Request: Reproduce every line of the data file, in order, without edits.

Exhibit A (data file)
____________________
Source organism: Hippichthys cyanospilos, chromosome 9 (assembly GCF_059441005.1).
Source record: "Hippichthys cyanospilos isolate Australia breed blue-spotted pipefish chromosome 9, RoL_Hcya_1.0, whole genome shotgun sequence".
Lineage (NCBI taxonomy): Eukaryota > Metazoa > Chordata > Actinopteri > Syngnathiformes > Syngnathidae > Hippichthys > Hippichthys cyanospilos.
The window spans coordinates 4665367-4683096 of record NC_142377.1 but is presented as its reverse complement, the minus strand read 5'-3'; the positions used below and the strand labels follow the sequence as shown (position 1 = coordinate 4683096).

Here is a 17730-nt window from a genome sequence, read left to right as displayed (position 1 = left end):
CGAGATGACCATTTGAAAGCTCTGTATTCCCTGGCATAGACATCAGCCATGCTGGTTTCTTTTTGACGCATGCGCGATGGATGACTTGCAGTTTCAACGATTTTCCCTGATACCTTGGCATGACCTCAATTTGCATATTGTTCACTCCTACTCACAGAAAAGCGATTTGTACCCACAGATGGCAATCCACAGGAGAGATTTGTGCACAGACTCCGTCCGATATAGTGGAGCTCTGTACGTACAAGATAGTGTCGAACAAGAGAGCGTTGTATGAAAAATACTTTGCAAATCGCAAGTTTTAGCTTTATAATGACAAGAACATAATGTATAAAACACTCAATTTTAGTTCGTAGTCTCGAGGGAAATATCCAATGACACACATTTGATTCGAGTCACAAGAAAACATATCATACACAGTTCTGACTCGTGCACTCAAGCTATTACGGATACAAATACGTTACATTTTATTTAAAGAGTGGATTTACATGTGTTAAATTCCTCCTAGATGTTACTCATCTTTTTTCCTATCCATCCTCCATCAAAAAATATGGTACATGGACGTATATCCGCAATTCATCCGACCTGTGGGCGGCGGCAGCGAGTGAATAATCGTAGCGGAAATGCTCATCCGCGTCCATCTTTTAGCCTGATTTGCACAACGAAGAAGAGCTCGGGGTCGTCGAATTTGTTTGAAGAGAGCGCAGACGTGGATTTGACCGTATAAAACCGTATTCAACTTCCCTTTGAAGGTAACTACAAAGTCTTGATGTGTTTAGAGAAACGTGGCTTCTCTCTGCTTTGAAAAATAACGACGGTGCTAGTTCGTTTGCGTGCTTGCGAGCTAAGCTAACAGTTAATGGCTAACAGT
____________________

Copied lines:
Source organism: Hippichthys cyanospilos, chromosome 9 (assembly GCF_059441005.1).
Source record: "Hippichthys cyanospilos isolate Australia breed blue-spotted pipefish chromosome 9, RoL_Hcya_1.0, whole genome shotgun sequence".
Lineage (NCBI taxonomy): Eukaryota > Metazoa > Chordata > Actinopteri > Syngnathiformes > Syngnathidae > Hippichthys > Hippichthys cyanospilos.
The window spans coordinates 4665367-4683096 of record NC_142377.1 but is presented as its reverse complement, the minus strand read 5'-3'; the positions used below and the strand labels follow the sequence as shown (position 1 = coordinate 4683096).

Here is a 17730-nt window from a genome sequence, read left to right as displayed (position 1 = left end):
CGAGATGACCATTTGAAAGCTCTGTATTCCCTGGCATAGACATCAGCCATGCTGGTTTCTTTTTGACGCATGCGCGATGGATGACTTGCAGTTTCAACGATTTTCCCTGATACCTTGGCATGACCTCAATTTGCATATTGTTCACTCCTACTCACAGAAAAGCGATTTGTACCCACAGATGGCAATCCACAGGAGAGATTTGTGCACAGACTCCGTCCGATATAGTGGAGCTCTGTACGTACAAGATAGTGTCGAACAAGAGAGCGTTGTATGAAAAATACTTTGCAAATCGCAAGTTTTAGCTTTATAATGACAAGAACATAATGTATAAAACACTCAATTTTAGTTCGTAGTCTCGAGGGAAATATCCAATGACACACATTTGATTCGAGTCACAAGAAAACATATCATACACAGTTCTGACTCGTGCACTCAAGCTATTACGGATACAAATACGTTACATTTTATTTAAAGAGTGGATTTACATGTGTTAAATTCCTCCTAGATGTTACTCATCTTTTTTCCTATCCATCCTCCATCAAAAAATATGGTACATGGACGTATATCCGCAATTCATCCGACCTGTGGGCGGCGGCAGCGAGTGAATAATCGTAGCGGAAATGCTCATCCGCGTCCATCTTTTAGCCTGATTTGCACAACGAAGAAGAGCTCGGGGTCGTCGAATTTGTTTGAAGAGAGCGCAGACGTGGATTTGACCGTATAAAACCGTATTCAACTTCCCTTTGAAGGTAACTACAAAGTCTTGATGTGTTTAGAGAAACGTGGCTTCTCTCTGCTTTGAAAAATAACGACGGTGCTAGTTCGTTTGCGTGCTTGCGAGCTAAGCTAACAGTTAATGGCTAACAGT